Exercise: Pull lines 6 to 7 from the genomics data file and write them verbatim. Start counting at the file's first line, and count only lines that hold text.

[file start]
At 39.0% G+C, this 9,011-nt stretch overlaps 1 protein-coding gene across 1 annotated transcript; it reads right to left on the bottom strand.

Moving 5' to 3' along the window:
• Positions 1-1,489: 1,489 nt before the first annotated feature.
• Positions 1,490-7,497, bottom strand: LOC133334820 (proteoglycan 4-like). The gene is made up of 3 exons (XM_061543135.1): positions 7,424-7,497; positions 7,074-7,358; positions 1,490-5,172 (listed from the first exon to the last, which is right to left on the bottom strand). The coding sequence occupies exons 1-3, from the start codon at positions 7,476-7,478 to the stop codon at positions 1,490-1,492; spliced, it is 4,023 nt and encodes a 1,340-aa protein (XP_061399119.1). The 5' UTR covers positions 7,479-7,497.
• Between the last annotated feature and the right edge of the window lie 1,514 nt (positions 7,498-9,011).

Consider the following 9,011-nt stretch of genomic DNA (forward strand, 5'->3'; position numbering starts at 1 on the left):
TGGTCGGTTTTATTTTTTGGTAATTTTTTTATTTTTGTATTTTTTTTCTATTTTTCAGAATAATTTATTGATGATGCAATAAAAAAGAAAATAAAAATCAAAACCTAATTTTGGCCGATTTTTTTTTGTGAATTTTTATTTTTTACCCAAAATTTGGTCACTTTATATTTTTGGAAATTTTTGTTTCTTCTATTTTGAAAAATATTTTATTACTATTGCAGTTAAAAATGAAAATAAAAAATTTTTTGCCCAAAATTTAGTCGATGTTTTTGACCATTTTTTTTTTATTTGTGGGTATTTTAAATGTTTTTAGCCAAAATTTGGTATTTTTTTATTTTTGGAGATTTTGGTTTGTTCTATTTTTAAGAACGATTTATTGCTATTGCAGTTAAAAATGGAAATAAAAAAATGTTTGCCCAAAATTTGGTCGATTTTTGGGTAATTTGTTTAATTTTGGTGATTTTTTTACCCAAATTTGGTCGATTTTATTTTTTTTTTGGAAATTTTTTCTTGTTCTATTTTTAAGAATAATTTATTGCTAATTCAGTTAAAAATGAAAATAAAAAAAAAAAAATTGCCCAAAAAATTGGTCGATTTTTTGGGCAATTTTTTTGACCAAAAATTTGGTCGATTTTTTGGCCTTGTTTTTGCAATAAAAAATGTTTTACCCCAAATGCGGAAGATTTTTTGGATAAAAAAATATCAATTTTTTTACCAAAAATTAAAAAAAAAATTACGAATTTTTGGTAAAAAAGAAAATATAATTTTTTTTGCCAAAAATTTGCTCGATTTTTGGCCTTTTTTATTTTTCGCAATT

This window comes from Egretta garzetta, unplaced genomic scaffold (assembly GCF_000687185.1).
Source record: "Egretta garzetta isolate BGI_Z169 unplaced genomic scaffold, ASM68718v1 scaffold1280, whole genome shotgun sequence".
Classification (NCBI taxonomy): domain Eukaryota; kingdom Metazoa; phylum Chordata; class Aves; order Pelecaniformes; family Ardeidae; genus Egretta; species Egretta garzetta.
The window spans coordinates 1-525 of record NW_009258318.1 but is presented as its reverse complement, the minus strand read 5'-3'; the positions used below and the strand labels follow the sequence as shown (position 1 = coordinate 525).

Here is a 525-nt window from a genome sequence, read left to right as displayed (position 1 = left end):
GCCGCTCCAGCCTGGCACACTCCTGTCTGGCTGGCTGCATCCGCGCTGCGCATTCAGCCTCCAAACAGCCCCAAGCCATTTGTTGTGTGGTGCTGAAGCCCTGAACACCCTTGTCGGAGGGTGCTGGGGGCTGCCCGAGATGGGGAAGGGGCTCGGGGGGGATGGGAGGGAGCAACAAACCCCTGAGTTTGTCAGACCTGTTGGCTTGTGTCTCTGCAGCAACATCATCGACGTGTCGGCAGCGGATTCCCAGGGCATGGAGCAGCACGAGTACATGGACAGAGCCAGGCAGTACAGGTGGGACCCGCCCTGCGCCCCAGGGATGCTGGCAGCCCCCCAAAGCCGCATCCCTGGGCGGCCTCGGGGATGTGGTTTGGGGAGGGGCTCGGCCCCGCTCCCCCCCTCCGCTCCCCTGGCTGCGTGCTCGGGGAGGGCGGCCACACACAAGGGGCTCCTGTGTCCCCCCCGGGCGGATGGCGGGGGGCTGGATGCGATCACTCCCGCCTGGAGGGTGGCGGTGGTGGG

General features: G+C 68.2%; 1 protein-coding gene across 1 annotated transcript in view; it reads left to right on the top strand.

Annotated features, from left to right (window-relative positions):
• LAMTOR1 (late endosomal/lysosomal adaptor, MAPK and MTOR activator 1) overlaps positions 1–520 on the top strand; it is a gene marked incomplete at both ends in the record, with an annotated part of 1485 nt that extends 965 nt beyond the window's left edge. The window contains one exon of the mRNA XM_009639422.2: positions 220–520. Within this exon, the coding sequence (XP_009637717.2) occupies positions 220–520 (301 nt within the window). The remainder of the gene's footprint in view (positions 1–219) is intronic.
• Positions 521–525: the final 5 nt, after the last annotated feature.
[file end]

Consider the following 9,011-nt stretch of genomic DNA (forward strand, 5'->3'; position numbering starts at 1 on the left):
TGGTCGGTTTTATTTTTTGGTAATTTTTTTATTTTTGTATTTTTTTTCTATTTTTCAGAATAATTTATTGATGATGCAATAAAAAAGAAAATAAAAATCAAAACCTAATTTTGGCCGATTTTTTTTTGTGAATTTTTATTTTTTACCCAAAATTTGGTCACTTTATATTTTTGGAAATTTTTGTTTCTTCTATTTTGAAAAATATTTTATTACTATTGCAGTTAAAAATGAAAATAAAAAATTTTTTGCCCAAAATTTAGTCGATGTTTTTGACCATTTTTTTTTTATTTGTGGGTATTTTAAATGTTTTTAGCCAAAATTTGGTATTTTTTTATTTTTGGAGATTTTGGTTTGTTCTATTTTTAAGAACGATTTATTGCTATTGCAGTTAAAAATGGAAATAAAAAAATGTTTGCCCAAAATTTGGTCGATTTTTGGGTAATTTGTTTAATTTTGGTGATTTTTTTACCCAAATTTGGTCGATTTTATTTTTTTTTTGGAAATTTTTTCTTGTTCTATTTTTAAGAATAATTTATTGCTAATTCAGTTAAAAATGAAAATAAAAAAAAAAAAATTGCCCAAAAAATTGGTCGATTTTTTGGGCAATTTTTTTGACCAAAAATTTGGTCGATTTTTTGGCCTTGTTTTTGCAATAAAAAATGTTTTACCCCAAATGCGGAAGATTTTTTGGATAAAAAAATATCAATTTTTTTACCAAAAATTAAAAAAAAAATTACGAATTTTTGGTAAAAAAGAAAATATAATTTTTTTTGCCAAAAATTTGCTCGATTTTTGGCCTTTTTTATTTTTCGCAATT